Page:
Last edited by the author on Nov 16, 2012, 5:12:29 PM PST
Exile says:
In most cases, yes, but demand is pretty high. Why is the price so high? Because people are willing to pay it. It's actually pretty simple logic. In the case of the Stones, people want to see them one last time before they are gone for good. If you don't plan on going to begin with, and it's pretty clear from your post you don't, then don't worry about it.

It's too bad more people can't just appreciate the fact that they still have the opportunity to see them play and just accept that with age, ability will decline, and the Stones are no exception. I can't run as fast as I used to but it's still nice to go out for a jog once in awhile.

In reply to an earlier post on Nov 16, 2012, 5:24:14 PM PST
Last edited by the author on Nov 16, 2012, 5:28:57 PM PST
RE: Why is it that when a band gets progressively worse and increasingly over-the-hill, their ticket prices wax? Shouldn't they wane?Y'know, in proportion to the Stones' waning ability to put on a show worth seeing?

Not only that, but why do some of us pay that price?

I can't really speak for other fans, but I saw them twice in '99, twice in '02, and once in '06. In my case, I think they put on a decent show, but obviously they weren't the Stones I saw in '72 and '75. I had a lot of personal pent-up demand because I don't like stadium shows and never really wanted to go see them on their stadium tours in that intervening period.

For me, they've always been my favorite band, for 48 years now. I've gone down many side avenues with other bands and have other top favorites, but the Stones were my favorite band when music meant more to me than at any other time in my they just go a little deeper. So it's a little nostalgia and it's a little loyalty, in a sense -- but not a case of just sticking with them because I once really liked them, which would be silly. I still like them very much and I'd have to say that over my lifetime, they're definitely No. 1. If you're asked to pick one favorite for your entire life, you only get one answer, and they're it. I've been through a lot more with them over the years than with any other single band.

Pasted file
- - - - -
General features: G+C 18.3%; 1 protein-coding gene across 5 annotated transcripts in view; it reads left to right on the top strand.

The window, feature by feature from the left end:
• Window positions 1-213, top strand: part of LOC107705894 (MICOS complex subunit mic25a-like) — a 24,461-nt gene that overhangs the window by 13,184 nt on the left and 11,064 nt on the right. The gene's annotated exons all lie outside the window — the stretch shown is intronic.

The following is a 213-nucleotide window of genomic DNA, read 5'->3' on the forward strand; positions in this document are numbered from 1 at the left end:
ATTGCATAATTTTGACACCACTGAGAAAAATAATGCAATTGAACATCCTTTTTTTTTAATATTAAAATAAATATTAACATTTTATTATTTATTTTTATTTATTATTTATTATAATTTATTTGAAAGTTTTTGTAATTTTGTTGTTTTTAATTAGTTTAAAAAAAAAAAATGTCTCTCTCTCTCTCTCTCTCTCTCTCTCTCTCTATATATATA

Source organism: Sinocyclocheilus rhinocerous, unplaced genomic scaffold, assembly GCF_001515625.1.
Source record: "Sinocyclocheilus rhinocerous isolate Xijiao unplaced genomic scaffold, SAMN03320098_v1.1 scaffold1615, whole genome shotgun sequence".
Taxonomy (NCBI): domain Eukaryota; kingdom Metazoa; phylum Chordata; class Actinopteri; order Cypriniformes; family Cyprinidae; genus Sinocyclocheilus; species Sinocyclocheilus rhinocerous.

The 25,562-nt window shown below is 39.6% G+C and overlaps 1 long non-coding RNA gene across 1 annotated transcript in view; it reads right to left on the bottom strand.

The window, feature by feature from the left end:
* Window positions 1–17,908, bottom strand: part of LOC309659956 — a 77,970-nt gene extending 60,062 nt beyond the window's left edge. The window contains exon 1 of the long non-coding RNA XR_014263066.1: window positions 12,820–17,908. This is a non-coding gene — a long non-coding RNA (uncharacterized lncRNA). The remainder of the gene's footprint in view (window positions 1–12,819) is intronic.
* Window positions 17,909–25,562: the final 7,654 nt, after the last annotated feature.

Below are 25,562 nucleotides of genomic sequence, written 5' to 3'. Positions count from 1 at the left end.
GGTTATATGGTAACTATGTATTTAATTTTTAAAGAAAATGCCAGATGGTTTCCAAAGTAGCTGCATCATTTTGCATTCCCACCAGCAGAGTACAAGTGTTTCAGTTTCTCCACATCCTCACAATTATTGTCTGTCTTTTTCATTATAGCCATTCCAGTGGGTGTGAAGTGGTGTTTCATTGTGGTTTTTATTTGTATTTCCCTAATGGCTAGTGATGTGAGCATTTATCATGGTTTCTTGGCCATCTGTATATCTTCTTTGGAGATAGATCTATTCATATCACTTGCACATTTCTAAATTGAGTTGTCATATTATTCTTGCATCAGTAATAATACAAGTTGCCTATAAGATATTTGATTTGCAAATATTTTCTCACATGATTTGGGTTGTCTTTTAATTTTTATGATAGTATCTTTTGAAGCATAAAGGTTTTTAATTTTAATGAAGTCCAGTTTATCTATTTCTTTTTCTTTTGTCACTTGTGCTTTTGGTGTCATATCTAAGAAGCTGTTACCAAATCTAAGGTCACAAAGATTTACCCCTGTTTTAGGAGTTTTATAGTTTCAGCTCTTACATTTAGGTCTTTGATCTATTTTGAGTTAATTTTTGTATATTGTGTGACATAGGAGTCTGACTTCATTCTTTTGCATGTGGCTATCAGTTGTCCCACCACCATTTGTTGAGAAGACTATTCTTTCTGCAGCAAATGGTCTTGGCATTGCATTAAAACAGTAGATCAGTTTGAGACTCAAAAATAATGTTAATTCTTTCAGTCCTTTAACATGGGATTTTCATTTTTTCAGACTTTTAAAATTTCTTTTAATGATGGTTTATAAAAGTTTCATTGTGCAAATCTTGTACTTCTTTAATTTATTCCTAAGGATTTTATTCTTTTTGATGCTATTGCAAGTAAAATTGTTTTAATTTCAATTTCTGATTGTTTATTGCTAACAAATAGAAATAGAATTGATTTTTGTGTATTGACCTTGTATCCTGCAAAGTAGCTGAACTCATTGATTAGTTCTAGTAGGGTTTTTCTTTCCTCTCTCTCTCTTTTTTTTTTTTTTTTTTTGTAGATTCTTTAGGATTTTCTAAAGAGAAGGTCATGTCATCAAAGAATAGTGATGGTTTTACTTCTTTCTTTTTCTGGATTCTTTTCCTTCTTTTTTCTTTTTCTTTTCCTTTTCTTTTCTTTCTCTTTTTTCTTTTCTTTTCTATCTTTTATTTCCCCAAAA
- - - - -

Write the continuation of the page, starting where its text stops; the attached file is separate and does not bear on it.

I do admire, in a way, Mick's ability to prance at his age. It's a little silly in a way, and he looks better from a distance....but I still say "Go Mick" when it comes to his act. Keith, I'm a little worried about; I'm interested in how well he's playing these days. But I don't go expecting a perfect show...I go just because it's the Stones and I enjoy their shows, rough edges and all.

Having said all that, I'll probably pass this time. I have my limits, and if they come to LA, for two decent seats I'm sure the whole night will be minimum $1K, probably closer to $2K. Not close to being worth it to me at this point, especially since I've seen them 5X since '02. I might think about it for what I paid last time, but face value won't be anywhere near that and I don't think I'd have much chance of beating that in the aftermarket this time....which is probably really "The Last Time."

As to your question more directly, it doesn't seem that ticket prices wane.....but a (declining) band's income from touring certainly takes a hit in most cases. Most bands on the wane play in smaller places than when they were hot, so while prices may be in the same category, instead of arenas, it's medium-sized venues, theaters, bars that they're booked in. The other effect, for those who can still fill an arena, they can't do it as often as they used to...say, a band like Bad Company just to pick one. They probably had a nice reunion tour, but if they'd done it 10 years earlier and tried to tour every three years at high prices, people would balk. They'd probably still fill medium-sized arenas, but at some point not full-sized arenas.

But there are a few bands, the most popular legendary acts, that can still tour every few years and sell out arenas at high prices. The Stones are just one of those who, based on supply and demand, can get away with it. They do it because they're in that enviable position of being able to do it simply because they can.